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October 1, 2018 | by  | in Politics |
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The Party Line

Is the plastic bag ban simply a tokenistic gesture? Why or why not?

VicNats

“The plastic bag ban is a tokenistic policy that ultimately does more harm than good. The use of plastic bags is proven to contribute less CO2 emissions over time than the production of reusable bags. Meaning that the Government has ignored their own mandate of reducing carbon emissions. While the Young Nats accept that the banning of these bag will reduce marine pollution, in the words of Minister Sage they represent only a “small subset of all sources of marine plastics”. There are plenty of policy options proposed by MfE that would have worked to reduce marine pollution while keeping New Zealand’s emissions low. The Young Nats hope that in the future the Government will properly consider all of the possible policy options before making ideological decisions that ultimately do more harm than good to New Zealanders. However between this and the oil and gas ban we’re not confident this will ever happen.”

-Graeme Woods

ACT on Campus

“Yes it is a tokenistic gesture. While it’s a nice idea in theory it may be doing more harm than good. Banning the bags can lead to worse economic outcomes such as jobs lost and Kiwis having to buy more expensive bags. That aside, while the principal of the bag ban is good, it has the potential for further negative environmental impacts as producing thicker plastic bags and reusable bags are more environmentally damaging to make and dispose of than single use bags. Plastic bags only damage the environment because of the incorrect way people use/dispose of them and only make up 0.01% of landfill waste.
We should be looking at innovative solutions to help the environment and economy, such as bio-degradable bags and the proper recycling methods in place rather than just stepping in with a ban for virtue-signalling purposes. The government needs to start taking some real action and look for smarter ways to deal with the plastic problem rather than tokenistic gestures.”

– James Allan

Greens at Vic

“It is not tokenistic at all. While plastic waste is a much bigger problem than just plastic bags, we have to start reducing our reliance on plastics somewhere.

Aotearoa collectively uses over a billion plastic bags every year. When plastic bags enter our oceans and break down, fish eat them and the plastic enters our food chain. I’d enjoy my tuna sushi a lot more if I knew there wasn’t any plastic in it! All it requires is a simple change of our habits. I just grab my school bag before I do my shopping, and I have reusable bags right by the door so I can grab them if I’m doing a bigger trip. A minor change to our routines like this really does have a great impact on the environment. If we got rid of plastic bags all together, it would have the same impact on emissions as removing 3000 cars from our roads. This is only just the beginning.”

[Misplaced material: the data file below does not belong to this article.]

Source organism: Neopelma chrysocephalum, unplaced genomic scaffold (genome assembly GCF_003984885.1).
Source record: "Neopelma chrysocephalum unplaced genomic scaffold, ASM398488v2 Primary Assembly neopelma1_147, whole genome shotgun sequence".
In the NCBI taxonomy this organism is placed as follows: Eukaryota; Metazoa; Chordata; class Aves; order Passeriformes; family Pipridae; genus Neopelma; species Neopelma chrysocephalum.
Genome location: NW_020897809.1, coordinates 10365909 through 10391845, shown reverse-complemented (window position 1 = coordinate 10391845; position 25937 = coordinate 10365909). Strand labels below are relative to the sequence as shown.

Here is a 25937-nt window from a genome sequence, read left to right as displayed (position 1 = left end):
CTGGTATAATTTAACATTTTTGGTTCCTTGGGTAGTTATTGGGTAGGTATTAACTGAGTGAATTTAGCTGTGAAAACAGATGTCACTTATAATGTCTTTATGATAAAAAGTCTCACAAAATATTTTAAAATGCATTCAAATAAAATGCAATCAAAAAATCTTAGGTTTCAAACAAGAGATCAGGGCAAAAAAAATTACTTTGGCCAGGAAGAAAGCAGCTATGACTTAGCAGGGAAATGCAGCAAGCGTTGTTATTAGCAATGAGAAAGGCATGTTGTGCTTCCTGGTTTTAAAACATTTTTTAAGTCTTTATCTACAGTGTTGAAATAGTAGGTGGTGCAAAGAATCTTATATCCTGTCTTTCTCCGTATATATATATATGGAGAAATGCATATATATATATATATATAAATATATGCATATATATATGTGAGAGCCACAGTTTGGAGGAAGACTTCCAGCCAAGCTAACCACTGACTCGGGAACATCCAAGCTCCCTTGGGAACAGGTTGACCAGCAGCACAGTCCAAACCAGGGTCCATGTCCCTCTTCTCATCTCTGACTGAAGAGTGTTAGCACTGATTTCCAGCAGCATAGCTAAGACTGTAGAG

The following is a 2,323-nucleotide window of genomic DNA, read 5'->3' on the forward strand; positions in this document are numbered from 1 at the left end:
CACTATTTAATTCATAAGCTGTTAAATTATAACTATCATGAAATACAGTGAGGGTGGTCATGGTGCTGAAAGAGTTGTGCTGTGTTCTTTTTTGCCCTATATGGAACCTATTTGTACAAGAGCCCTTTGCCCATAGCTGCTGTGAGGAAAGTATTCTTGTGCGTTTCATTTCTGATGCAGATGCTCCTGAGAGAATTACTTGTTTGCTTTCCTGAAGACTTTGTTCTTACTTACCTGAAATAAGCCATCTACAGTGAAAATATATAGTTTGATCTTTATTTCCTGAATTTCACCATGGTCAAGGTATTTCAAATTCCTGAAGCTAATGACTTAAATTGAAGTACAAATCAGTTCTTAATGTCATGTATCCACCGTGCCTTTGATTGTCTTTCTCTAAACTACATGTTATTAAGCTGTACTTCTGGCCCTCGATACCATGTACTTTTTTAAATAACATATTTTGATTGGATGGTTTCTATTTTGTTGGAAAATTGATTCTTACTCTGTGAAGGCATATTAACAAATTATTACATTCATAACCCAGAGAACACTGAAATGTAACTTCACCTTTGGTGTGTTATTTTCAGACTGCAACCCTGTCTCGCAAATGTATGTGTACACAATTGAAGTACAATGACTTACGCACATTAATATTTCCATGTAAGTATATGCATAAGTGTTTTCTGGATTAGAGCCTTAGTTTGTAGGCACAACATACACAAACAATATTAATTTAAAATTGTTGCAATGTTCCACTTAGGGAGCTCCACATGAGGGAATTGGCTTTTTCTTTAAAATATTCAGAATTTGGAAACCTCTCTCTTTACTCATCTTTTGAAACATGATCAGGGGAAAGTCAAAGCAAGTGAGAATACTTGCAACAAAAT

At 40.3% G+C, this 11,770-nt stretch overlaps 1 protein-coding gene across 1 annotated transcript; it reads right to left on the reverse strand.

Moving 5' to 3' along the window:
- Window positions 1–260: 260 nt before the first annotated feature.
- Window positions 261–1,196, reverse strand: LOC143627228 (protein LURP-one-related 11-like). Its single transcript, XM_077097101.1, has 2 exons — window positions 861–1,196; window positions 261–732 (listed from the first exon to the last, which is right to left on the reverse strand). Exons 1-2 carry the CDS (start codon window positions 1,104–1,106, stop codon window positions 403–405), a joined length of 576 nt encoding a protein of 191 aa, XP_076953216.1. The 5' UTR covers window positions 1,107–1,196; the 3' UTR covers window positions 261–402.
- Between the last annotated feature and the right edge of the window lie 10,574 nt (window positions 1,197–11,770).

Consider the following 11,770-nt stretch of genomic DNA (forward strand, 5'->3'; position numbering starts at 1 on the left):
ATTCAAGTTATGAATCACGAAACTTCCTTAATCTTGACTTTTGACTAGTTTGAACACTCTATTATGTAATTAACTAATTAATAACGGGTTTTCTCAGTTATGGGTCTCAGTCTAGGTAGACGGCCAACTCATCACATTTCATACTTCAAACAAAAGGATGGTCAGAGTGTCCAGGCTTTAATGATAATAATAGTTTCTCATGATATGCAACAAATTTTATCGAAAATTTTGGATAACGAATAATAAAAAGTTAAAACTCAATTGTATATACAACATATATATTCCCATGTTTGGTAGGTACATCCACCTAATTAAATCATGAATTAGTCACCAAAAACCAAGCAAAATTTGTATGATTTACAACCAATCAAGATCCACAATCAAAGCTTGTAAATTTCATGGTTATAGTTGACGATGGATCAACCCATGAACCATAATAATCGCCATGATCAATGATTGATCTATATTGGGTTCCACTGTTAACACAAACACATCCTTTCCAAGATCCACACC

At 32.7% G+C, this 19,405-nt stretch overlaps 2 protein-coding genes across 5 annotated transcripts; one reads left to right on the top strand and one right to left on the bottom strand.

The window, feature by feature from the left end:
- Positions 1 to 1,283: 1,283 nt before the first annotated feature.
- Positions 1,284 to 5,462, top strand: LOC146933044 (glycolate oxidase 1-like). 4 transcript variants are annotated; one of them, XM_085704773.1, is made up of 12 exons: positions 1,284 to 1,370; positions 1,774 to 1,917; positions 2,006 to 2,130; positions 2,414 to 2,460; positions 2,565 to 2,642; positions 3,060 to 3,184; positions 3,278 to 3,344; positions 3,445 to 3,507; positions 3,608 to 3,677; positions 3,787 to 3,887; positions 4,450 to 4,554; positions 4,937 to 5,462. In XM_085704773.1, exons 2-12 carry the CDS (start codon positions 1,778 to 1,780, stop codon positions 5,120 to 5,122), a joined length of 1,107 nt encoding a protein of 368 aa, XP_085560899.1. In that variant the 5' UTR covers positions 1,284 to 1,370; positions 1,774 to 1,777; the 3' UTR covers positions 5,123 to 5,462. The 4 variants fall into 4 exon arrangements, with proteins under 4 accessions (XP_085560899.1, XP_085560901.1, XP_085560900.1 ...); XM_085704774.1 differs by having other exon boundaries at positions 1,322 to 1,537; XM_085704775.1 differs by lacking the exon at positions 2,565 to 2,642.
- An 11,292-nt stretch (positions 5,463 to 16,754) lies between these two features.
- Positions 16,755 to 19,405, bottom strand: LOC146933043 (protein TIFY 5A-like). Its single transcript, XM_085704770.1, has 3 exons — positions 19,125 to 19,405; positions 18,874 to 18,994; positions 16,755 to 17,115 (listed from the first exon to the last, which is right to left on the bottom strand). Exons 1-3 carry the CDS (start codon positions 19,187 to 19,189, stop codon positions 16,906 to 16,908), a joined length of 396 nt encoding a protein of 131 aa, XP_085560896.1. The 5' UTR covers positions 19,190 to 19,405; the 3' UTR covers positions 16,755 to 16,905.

– Mark Metcalfe

VicLabour

“Depends on who you ask! If you’re the National Party, maybe you’d think it is virtue signalling commie bullshit. But if you’re a sea turtle, you probably would want to do whatever you could to avoid swallowing and choking on a plastic bag thinking that it’s a jellyfish! The phasing-out of plastic bags is only part of the government’s wider agenda with respect to climate change and conservation. No one is saying plastic bag pollution is the only waste management issue we are facing – but you have to start somewhere.
In recent years there has been growing public pressure via letters and petitions urging consecutive governments to phase-out plastic bags. As a result of this activism, the plastic bag phase-out is the first step the government has made towards changing NZ’s attitude towards and consumption of harmful plastics.”

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Salient is a magazine. Salient is a website. Salient is an institution founded in 1938 to cater to the whim and fancy of students of Victoria University. We are partly funded by VUWSA and partly by gold bullion that was discovered under a pile of old Salients from the 40's. Salient welcomes your participation in debate on all the issues that we present to you, and if you're a student of Victoria University then you're more than welcome to drop in and have tea and scones with the contributors of this little rag in our little hideaway that overlooks Wellington.

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